You worked with Steven Meisel a lot.
I did, but I also worked a lot with Bruce Weber and Steven Klein. You know, L’Uomo Vogue was an unusual project. It wasn’t a magazine that needed to sell on the newsstand—it was a magazine that needed to surprise the industry. We could take tremendous chances around the confines of what is appropriate for men’s fashion. I just saw Gucci’s men’s show, and it reminded me of the work that I used to do there with Paul Sinclair.
You pushed the envelope at L’Uomo Vogue.
It was the surprise factor—we had an idea that we could bend the male aesthetic a little bit. Everybody else was doing this hypermasculine thing, and we went completely the opposite way. Working with Paul was an absolute dream, and we offered some of these photographers a new way to shoot these subjects. They were essentially high-fashion photographers with not a great interest in menswear, per se, but they got into it.
When you moved to New York, you started an ad agency, A/R New York, with your husband, Raul Martinez. You guys really rocked it.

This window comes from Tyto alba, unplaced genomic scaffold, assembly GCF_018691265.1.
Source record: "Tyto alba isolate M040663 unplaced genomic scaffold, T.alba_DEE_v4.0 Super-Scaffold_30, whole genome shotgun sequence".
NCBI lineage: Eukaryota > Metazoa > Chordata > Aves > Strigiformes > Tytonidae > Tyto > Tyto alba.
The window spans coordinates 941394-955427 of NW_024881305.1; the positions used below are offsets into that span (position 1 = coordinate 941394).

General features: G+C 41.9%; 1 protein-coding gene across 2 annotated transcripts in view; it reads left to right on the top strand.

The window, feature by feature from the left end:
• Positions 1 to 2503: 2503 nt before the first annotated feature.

We did that for many years. We’ve had a very successful run with the agency, and we still do. We did campaigns for Dolce, Valentino, and Versace for over a decade. We worked for Ferragamo, and did the Escada campaigns with Meisel…the list is long. We’ve had a great run. We did sell the agency to Publicis Paris, but we are the founding members and we are still involved. I love branding and advertising, and I’m very proud of the work the agency has done there, but I always did love editorial projects. When I was asked to launch Flare, I jumped at the chance. I was with them for only a year and a half, but it was an incredible ride.